$ memu -iobyte 0x60 -addr 0x2000 -mem alpha.rom \
       -iobyte 0x00 -addr 0x0000 \
       -vid-win-big -snd-portaudio

You might have to type ROM 6 from MTX BASIC to transfer execution to the ROM, or it might have an autostart signature in it which causes MTX BASIC to automatically select and jump to it.

An alternative shorthand way is to :-

$ memu -rom6 alpha.rom \
       -vid-win-big -snd-portaudio

This technique has been used to load the NODE ROM into memory.

ROM 2 subpages are supported, see the Memory section of the Emulation page.

If you have any MTX ROM images (other than the 3 in every MTX, the SDX ROM and the NODE ROM), please send them.

Another example is the Danish piggy-back ROM. This was a 1KB ROM (repeating 8 times), piggy-backed on top of one of the other ROMs, wired to be selected as ROM 7. It redefines certain characters to be Danish glyphs, and it hooks the keyboard to change the behaviour of the control key with certain characters. It can be used like so :-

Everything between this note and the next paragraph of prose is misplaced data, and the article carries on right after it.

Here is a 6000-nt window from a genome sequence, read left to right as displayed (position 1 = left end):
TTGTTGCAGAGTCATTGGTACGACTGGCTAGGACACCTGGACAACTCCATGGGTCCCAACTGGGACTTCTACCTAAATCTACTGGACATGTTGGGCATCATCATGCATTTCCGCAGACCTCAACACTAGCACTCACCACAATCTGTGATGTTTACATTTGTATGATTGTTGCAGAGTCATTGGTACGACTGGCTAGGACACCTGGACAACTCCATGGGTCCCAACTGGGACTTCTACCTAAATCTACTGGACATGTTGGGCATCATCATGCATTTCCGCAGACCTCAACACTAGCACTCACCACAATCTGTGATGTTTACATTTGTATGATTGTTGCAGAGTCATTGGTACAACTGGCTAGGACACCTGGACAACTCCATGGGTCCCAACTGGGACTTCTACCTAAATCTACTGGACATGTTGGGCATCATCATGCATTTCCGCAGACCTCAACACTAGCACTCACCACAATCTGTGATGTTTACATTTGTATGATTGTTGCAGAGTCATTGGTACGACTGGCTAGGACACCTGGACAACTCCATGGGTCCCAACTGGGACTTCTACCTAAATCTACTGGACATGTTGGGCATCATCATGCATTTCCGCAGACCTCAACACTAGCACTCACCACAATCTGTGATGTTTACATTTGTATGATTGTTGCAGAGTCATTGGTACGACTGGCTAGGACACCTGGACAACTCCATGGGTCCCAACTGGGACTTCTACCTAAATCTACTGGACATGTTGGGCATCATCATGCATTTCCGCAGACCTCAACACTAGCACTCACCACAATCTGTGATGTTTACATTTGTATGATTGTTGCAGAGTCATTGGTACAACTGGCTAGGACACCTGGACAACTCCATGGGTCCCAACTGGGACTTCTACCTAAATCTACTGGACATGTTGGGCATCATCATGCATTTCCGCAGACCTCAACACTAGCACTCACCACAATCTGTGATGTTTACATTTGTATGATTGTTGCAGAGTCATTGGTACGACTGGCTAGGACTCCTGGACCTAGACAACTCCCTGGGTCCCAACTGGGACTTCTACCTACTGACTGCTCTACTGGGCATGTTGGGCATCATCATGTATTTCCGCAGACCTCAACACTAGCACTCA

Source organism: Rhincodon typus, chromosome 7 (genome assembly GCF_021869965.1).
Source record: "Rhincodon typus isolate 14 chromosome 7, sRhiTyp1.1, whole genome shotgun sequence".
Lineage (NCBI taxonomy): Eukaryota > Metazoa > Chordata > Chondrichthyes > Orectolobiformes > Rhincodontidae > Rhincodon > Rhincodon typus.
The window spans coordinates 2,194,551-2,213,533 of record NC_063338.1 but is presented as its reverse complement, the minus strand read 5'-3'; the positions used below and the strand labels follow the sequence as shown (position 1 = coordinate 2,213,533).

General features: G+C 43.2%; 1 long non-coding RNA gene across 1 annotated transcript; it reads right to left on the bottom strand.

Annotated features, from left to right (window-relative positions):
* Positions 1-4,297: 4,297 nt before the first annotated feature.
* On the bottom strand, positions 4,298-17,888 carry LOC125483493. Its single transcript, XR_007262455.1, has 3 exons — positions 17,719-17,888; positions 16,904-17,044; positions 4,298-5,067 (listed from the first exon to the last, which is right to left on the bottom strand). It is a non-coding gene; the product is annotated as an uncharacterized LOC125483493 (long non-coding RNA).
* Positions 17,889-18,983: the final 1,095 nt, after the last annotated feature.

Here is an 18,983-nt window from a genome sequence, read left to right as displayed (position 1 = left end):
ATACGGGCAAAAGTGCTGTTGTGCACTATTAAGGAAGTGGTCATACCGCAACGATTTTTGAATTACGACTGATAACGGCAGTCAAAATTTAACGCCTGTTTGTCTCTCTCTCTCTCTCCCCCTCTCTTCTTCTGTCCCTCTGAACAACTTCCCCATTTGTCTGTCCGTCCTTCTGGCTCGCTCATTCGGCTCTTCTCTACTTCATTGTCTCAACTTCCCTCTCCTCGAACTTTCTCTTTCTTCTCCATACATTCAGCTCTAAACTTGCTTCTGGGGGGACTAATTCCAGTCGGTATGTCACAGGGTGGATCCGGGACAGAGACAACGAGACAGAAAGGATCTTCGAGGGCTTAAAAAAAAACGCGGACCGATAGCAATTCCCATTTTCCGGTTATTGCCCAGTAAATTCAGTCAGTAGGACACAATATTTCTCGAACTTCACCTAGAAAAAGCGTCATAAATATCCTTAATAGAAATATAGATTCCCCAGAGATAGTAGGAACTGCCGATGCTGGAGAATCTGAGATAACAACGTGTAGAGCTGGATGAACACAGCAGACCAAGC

$ memu -rom7 roms/danish.rom \
       -vid-win-big -snd-portaudio

Raw tape data

Sometimes cassette tapes had a MTX BASIC loader, followed by a chunk of machine code which was loaded to a particular address and then executed. Some Continental Software cassette tapes were like this. If you have a file of the machine code, which was loaded to 0x8000 and executed starting at 0x8400 you can :-

$ memu -addr 0x8000 -mem GAME.TAPEDATA \
       -addr 0x8400 \
       -vid-win-big -snd-portaudio

Full CP/M support